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Kara DioGuardi Shares How Protecting Her Health Altered Her Path to Motherhood

Kara DioGuardi and her husband Mike McCuddy with son GreysonAfter spending time as a judge on the hit show “American Idol,” Kara DioGuardi became as common of a household name as the artists she writes songs for. Even though she’s no longer on the show, she’s still helping artists like Pink and Kelly Clarkson top the charts. But this 42-year-old has been taking care of more than just her career; she’s also been taking care of her health…in way that some might consider extreme.

“I had a 70 to 80 percent chance of breast cancer, and a 20 to 40 percent chance of ovarian [cancer] in my lifetime,” Kara revealed in a new interview with Access Hollywood.

Kara’s mother, Carol, died of ovarian cancer back in 1997. After hearing a news report about the BRCA Gene – a genetic mutation linked to an increased risk of hereditary breast or ovarian cancer – Kara decided to take a blood test in December of 2011 to check for the gene. After learning that she did, in fact, have the mutation, Kara made a difficult and extreme decision.

“I had a complete hysterectomy in December of last year,” she said. “I arrived at that decision because I knew the statistics. I knew that if I had a prophylactic hysterectomy, that it would diminish my chances of both breast and ovarian cancer. I’m actually going to go in for a prophylactic mastectomy, and once I do that, it diminishes my chances to five percent that I would get breast cancer…The way they do things today – they take out your healthy tissue and they build you a breast. It’s kind of like a good boob job, you know? I’m actually kind of looking forward to going up a size. I’m going to look at it that way.”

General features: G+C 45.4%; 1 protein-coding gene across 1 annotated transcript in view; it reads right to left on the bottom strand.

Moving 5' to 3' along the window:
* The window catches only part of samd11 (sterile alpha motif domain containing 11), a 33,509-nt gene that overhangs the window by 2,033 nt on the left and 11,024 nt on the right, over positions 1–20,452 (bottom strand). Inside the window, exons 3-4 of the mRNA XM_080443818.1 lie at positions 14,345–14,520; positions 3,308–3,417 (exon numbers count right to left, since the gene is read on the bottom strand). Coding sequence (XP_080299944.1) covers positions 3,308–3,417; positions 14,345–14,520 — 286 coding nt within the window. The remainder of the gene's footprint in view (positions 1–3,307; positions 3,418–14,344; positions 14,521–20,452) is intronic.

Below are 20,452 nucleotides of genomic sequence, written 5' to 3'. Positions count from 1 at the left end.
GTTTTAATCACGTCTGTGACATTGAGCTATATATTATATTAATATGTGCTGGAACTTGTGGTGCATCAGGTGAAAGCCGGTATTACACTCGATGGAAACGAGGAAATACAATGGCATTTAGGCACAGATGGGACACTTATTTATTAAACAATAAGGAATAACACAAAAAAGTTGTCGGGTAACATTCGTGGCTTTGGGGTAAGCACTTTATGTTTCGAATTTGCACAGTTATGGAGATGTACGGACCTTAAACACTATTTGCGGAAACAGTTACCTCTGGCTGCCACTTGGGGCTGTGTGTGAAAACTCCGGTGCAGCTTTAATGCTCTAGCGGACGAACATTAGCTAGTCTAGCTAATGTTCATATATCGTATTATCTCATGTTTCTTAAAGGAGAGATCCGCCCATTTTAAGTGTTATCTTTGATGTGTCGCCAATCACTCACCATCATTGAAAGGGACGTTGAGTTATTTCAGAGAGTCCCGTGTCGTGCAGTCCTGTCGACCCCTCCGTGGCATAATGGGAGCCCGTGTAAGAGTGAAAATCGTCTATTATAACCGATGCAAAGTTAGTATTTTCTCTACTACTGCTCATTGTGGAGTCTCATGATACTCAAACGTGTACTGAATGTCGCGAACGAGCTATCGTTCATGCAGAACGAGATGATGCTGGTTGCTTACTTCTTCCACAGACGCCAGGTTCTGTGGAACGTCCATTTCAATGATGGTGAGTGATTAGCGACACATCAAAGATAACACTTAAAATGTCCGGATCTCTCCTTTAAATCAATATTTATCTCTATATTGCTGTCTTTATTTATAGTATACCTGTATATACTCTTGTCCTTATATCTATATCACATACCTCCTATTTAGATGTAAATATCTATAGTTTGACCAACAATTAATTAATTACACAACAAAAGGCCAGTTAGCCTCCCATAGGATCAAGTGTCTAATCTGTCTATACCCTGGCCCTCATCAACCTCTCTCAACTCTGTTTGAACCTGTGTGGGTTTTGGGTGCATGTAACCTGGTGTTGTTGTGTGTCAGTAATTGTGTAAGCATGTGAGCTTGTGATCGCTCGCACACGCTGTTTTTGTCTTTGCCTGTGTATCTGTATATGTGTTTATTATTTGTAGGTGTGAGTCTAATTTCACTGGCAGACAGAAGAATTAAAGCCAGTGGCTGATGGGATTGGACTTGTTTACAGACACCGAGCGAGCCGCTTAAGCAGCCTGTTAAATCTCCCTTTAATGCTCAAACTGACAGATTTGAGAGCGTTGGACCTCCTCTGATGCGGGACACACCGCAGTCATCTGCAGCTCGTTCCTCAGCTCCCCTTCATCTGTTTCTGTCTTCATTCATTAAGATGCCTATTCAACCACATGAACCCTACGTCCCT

But despite the fun-natured comments, Kara says it wasn’t a decision that she reached easily, nor was it a decision that came without strong, upsetting feelings.

“I would say…to my husband [Mike McCuddy], ‘Do you think I’m still a woman?’ He’s like, ‘Honey, of course you’re still a woman.’ And it was nice to talk to him about it and he alleviated my fears,” she said. “I think the hardest thing for me was knowing I would never give birth to my own child.”

Kara and her husband had started trying for a baby back when Kara was 38. But things didn’t go as they’d hoped. Kara suffered from a miscarriage while on “Idol.” She’d started trying to conceive with fertility treatments when she’d discovered that she had the BRCA gene. After trying, and failing, at one more round of IVF, she decided not to wait any longer for the hysterectomy. That decision would ultimately alter Kara’s road to motherhood.

“They tell you that you should have the surgery before you’re 40. I was 41,” Kara said. “So I thought, you know, I’m not going to mess around anymore. I’m going to ask this woman I know who would be an incredible surrogate and I’ll go through the IVF and I’ll transfer the embryos to her…[My surrogate] got pregnant on the first try.”

So now, at the age of 42, Kara is enjoying motherhood.

“Grayson is 3 months and he looks like he’s 6 months,” she said. “He’s got a huge gut! Everyone says, ‘What do you feed this child?’ I’m like, ‘I don’t know what to tell you. He likes to eat.’”

Best of all, Kara is able to be a mother with a little less worry about leaving her son and husband behind; a pain that she understands all too well.

“I can feel my mom. I can feel her,” Kara said. “I think she would love my husband and I know she’d be all over my little son. And my son is named Grayson James Carol McCuddy, after my mother.”

Image VIA People.com

About the author


Kate Givans is a wife and a mother of five—four sons (one with autism) and a daughter. She’s an advocate for breastfeeding, women’s rights, against domestic violence, and equality for all. When not writing—be it creating her next romance novel or here on Growing Your Baby—Kate can be found discussing humanitarian issues, animal rights, eco-awareness, food, parenting, and her favorite books and shows on Twitter or Facebook. Laundry is the bane of her existence, but armed with a cup of coffee, she sometimes she gets it done.